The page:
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Review: Red (Velvet) White and Blue Cupcake at BoardWalk Bakery

Anytime is a good time to stop by the BoardWalk Bakery to check out the Seasonal Cupcake, and summer is no exception.

Through the Fourth of July, Boardwalk Bakery’s Seasonal Cupcake is a patriotic confection I like to call the Red (Velvet) White and Blue Cupcake.

Red White and Blue Cupcake

Red White and Blue Cupcake

The bakery case sign, as you can see, simply states “Seasonal Cupcake,” and it’s not difficult to spot the Red, White, and Blue in the case as soon as you walk in the door.

Red White and Blue Cupcakes in bakery case

Red White and Blue Cupcakes in bakery case

These cupcakes are huge, thanks to the more than ample amount of decorations on top, featuring red and blue fondant stars as well as an explosion of white chocolate spirals that bring celebratory fireworks to mind.

There is also a small sprinkling of edible silver glitter covering the whipped topping.

Toppings on Red White & Blue Cupcake

Toppings on Red White & Blue Cupcake

My one moment of disappointment was when it came time to remove my cupcake from the carryout box. The large amount of white chocolate swirls make the top of this cupcake very heavy, so upon removal, the soft cupcake base fell apart a fair bit.

Cupcake out of the box

Cupcake out of the box

That disappointment was rather short-lived, though. Once I dug in, I saw the sweet cream cheese center tucked inside the red velvet cake base, and all was forgiven :).

Center of Red, White, and Blue cupcake

Center of Red, White, and Blue cupcake

Typically I’m rather “Meh” about Red Velvet cake, preferring a bolder chocolate; but its milder flavor was welcome amidst the sweetness of all that topping. Plus, how could you not go with Red Velvet in keeping with the theme?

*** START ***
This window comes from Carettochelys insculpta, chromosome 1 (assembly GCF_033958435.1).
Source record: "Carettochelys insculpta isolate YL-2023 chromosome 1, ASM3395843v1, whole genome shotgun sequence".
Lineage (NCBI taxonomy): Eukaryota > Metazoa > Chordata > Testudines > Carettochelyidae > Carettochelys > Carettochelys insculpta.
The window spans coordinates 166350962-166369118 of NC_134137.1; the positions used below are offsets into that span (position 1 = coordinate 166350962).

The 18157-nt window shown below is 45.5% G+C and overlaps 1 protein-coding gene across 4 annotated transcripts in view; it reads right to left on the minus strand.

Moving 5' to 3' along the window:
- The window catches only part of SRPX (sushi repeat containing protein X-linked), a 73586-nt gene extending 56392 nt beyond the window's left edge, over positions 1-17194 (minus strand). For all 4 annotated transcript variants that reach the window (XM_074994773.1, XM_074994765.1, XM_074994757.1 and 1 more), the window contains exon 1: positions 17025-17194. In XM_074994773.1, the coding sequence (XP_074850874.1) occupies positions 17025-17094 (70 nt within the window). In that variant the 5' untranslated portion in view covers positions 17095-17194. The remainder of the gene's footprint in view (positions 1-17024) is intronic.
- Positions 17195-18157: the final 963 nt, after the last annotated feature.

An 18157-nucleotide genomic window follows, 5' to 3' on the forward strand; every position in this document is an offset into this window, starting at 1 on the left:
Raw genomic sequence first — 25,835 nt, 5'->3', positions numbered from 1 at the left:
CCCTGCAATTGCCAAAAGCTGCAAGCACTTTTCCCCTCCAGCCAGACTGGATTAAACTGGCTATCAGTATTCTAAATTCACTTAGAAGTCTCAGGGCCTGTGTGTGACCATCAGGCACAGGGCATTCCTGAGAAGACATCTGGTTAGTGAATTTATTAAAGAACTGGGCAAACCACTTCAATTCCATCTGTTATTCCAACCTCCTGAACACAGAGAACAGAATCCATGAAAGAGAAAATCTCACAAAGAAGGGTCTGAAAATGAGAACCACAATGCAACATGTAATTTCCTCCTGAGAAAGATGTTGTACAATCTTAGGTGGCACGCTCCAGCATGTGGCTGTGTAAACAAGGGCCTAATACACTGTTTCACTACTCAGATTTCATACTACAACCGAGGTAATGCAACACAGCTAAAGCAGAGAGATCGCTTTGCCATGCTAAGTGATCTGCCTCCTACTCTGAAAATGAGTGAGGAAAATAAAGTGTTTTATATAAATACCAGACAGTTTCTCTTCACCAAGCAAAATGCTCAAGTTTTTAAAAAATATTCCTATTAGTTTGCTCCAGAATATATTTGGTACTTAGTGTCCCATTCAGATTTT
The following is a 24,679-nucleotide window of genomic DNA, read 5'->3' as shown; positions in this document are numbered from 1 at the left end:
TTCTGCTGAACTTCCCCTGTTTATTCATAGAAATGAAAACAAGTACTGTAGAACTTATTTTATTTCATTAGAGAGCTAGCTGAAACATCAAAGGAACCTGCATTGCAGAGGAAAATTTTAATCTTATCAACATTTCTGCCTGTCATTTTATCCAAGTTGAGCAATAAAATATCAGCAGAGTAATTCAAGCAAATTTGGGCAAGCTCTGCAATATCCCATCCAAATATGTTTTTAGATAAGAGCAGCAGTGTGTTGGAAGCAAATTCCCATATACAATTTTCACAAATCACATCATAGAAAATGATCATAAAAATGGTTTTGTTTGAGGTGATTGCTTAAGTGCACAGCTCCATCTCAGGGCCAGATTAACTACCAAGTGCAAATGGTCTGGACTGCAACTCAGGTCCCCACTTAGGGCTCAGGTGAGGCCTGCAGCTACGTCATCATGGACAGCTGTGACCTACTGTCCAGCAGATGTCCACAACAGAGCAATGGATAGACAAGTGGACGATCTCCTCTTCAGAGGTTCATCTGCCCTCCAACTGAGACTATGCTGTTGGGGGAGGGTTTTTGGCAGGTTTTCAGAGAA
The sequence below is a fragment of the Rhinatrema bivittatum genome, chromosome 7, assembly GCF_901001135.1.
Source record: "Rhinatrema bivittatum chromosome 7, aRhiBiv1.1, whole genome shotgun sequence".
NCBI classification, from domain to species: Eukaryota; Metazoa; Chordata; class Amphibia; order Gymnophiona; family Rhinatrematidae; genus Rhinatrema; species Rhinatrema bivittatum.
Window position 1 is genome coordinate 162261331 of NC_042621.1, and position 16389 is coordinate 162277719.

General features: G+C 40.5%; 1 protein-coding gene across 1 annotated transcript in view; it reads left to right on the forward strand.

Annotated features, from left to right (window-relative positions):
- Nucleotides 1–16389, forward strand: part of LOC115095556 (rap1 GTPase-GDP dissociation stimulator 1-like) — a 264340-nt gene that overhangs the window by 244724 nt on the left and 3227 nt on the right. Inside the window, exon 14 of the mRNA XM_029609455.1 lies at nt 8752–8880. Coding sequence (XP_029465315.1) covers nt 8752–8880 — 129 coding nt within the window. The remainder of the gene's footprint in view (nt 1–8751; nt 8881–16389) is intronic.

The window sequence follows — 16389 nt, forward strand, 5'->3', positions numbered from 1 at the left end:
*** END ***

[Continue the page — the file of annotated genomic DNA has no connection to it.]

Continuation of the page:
Slight cupcake collapse aside, this has been my favorite cupcake to come out of the BoardWalk Bakery since the Peppermint Cupcake last holiday season. And I may have to make a return trip for another one, since on the Fourth of July this cupcake will also be topped with Pop Rocks to echo the explosion of fireworks!

Happy summer from the BoardWalk Bakery!

Would you like to try this year’s Red White and Blue Cupcake? Please let us know with a comment!

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6 Comments

  1. Angelina says:

    I think i’m ready for the red velvet phase to be over now…we can save the cream cheese frosting though! just pair it with carrot cake instead maybe?

  2. Kathy says:

    Wow! I really want to try these. I am such a Red Velvet fan – cake or wine, it doesn’t matter – lol! Not a big chocolate cake fan or carrot cake fan so Red Velvet hits that sweet spot. :)

  3. Essie says:

    Yay, I love cupcake reports! This one looks quite yummy, but I agree that I too am a little mystified by the red velvet craze. I just make the good homemade recipes and leave all of that red food dye out. Who needs all of that artificial coloring in their system? It tastes just as good without it!

  4. Kelli says:

    I might be misinformed but, isn’t real Red Velvet “red” made from beet juice? Not chemicals food coloring.

  5. mealtrip says:

    Well Kelli, that’s a really good call… most “natural” red velvet cakes do call for some amount of beetroot for coloring.

    Not that it’s Disney related at all, but… way back when, (pre-American depression era) most red velvet recipes called for cocoa, baking soda, and buttermilk and/or vinegar. It’s kind of a bubbly mess, but it’s the reaction between the baking soda and buttermilk that gave the cake a fluffy smoothness, like a velvet dress. When the strong acids in buttermilk came in contact with the anthocyanins in natural cocoa powder, they turn the cocoa powder red… so, no coloring was added at all.

    Fast forward to today, most cocoa powders that are sold in stores are alkalized (which mixes with liquids more easily, look for the word Alkali in the ingredient list), and the pH balance is not right for it to turn colors naturally… so we dump a bunch a food coloring in the mix instead. If you want to try and do it naturally, you’ll have to start by finding a non “Dutched” cocoa powder.

    With all of that being said though… the “original” red velvet cake was never as red as today’s red velvet cakes are. Beetroot is a good alternative, but most natural red color alternatives (including beets) are going to chemically react to the leavening agent in the cake and go back to being brown. So then you’d have to remove the baking soda and/or powder to keep the natural red… but then you have a whole new set of problems, and a cupcake that kind of tastes like, well… beets.

    Which is why when I find a really good, old-fashioned, non-alkalized cocoa red velvet cake, I do a little happy dance, and enjoy it’s not quite so red, buttermilky, creamy smoothness.

  6. Eadoine says:

    I can’t wait to try these and I would love to try baking them

    Any chance of sharing the recepie?

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